April 4th 2009
Euro Gains after ECB Rate Cuts
Yesterday, the European Central Bank delivered a surprise to the forex markets; instead of cutting rates by the consensus expectation of 50 basis points, the ECB knocked down its benchmark lending rate by only .25%. The Bank also opted against certain non-standard measures that would accompany a change in monetary policy. At this point, all investors can do is wait until the next meeting to see if the ECB will finally intervene in credit markets as well as on behalf of beleaguered Eastern European currencies.
While Jean-Claude Trichet, President of the ECB, coyly refused to rule out the possibility of further rate cuts, analysts are puzzling over the relatively minuscule cut. After all, the consensus was that the ECB had already fallen well behind the curve, and was not struggling as quickly as possible to play catch up with its counterparts in the UK, US, and Switzerland. “ ‘By again buying time, the ECB risks falling further behind the curve…You cannot buy time forever.’ ”
There are a few explanations. First of all, it’s possible that the ECB is selectively interpreting data as a basis for deriving a more optimistic economic forecast. Given the spate of recent bad news emanating from Europe, however, this seems unlikely. Besides, no less than Trichet himself has suggested that an economic recovery is unlikely to occur before 2010. There is also the possibility that the ECB is simply prioritizing its mandate to guard against inflation, rather than to stimulate economic growth. This theory is also unconvincing, given that price inflation has already fallen well below the ECB’s target of 2%.
Perhaps, the best explanation is technical: “A 50 basis point cut would have required the ECB to cut the interest that it pays on deposits by banks to zero, from 0.5%, in order to maintain the current spread between the two of 1 percentage point.” Along the same lines, “European interest rates are lower than those in the U.S. when making a comparison of real inter-bank lending.” Ultimately, it’s probably the Bank’s conservatism that is behind both its comparatively tight monetary policy and its failure to unveil a quantitative easing plan that would mirror those put forth by the Fed and Bank of England. In other words, the door for more drastic monetary prescriptions has been strategically left open in the EU, while all but closed in the US and UK.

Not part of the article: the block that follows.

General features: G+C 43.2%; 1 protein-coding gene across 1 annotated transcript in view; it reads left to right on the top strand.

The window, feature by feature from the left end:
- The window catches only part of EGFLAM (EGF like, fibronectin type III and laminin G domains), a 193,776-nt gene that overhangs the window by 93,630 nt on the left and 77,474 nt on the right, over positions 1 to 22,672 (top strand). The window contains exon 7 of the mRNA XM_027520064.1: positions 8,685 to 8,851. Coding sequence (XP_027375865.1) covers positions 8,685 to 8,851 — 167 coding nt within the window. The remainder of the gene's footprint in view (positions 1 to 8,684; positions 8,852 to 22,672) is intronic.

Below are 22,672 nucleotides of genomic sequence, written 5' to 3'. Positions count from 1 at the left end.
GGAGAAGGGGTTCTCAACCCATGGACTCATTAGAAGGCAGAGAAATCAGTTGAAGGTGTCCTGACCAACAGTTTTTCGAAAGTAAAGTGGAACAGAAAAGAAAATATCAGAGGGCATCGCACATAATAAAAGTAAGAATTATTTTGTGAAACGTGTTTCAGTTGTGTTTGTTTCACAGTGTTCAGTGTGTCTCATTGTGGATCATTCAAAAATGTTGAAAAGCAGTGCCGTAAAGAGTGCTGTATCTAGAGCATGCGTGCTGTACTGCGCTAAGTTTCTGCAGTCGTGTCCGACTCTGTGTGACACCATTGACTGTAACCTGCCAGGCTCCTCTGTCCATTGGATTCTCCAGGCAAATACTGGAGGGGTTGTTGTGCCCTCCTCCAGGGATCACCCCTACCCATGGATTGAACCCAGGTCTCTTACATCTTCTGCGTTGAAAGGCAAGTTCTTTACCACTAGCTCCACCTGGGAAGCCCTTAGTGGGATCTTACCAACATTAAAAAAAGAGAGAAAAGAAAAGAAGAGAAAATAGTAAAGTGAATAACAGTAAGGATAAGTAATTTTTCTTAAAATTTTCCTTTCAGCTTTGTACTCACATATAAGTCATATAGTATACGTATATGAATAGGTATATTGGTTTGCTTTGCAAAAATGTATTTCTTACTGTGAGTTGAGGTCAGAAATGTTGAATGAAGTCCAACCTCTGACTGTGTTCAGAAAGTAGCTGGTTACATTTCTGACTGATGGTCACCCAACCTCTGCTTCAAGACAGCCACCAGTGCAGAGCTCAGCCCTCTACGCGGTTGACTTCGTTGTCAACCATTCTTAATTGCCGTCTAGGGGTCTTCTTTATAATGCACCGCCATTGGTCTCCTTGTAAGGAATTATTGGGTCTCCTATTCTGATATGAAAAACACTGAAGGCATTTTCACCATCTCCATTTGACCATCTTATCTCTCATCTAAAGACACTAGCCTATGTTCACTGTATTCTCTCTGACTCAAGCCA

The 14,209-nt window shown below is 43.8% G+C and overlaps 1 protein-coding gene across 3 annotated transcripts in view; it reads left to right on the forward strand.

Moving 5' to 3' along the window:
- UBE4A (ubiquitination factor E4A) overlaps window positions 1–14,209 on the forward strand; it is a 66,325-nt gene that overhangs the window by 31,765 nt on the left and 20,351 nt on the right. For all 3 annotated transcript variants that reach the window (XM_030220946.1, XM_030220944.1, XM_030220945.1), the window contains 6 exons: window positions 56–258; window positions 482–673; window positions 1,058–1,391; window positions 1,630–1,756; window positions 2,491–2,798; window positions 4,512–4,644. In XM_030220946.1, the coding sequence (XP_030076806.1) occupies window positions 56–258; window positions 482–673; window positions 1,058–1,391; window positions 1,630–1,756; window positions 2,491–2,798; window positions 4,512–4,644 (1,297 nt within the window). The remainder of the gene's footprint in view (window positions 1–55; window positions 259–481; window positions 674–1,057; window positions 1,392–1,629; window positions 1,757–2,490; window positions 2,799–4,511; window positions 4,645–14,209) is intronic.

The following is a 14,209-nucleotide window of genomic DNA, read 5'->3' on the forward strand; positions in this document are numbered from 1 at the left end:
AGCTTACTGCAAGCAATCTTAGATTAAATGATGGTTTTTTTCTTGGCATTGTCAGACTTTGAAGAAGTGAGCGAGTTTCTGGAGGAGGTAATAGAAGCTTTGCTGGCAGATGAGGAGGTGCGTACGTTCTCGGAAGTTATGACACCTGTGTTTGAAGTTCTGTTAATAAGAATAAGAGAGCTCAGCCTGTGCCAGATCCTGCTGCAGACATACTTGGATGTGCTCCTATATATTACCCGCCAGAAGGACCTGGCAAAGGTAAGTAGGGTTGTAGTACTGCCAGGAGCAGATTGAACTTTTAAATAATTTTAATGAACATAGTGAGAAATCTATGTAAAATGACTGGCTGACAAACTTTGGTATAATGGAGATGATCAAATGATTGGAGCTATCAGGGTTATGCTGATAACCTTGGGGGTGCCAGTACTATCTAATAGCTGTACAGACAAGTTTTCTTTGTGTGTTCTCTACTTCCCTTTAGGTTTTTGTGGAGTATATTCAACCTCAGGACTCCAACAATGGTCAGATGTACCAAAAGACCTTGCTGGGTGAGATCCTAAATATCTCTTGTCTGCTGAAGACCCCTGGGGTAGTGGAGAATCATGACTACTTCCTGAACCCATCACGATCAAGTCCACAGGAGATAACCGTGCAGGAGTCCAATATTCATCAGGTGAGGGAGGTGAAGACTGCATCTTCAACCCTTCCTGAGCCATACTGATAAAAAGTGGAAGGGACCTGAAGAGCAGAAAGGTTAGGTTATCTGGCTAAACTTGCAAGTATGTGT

Curiously, the “the smaller-than-expected rate cut ‘remains an all-round booster for the single currency.’ ” Prevailing trading patterns and market sentiment seemed to herald a decline in the Euro, as investors have recently prioritized capital preservation and vigilance against deflation. Based on the positive market response, however, we can conclude that there are still some traders for whom interest rate differentials are important. After all, the only remaining alternatives to the EU (from the standpoint of yield) are Australia and New Zealand, but both of these economies/currencies are perceived as risky.
Alas, the ECB’s role is not to make currency traders happy. Unless the ECB follows up with a big move next month, the result could be a “very prolonged slump in euro-zone activity.”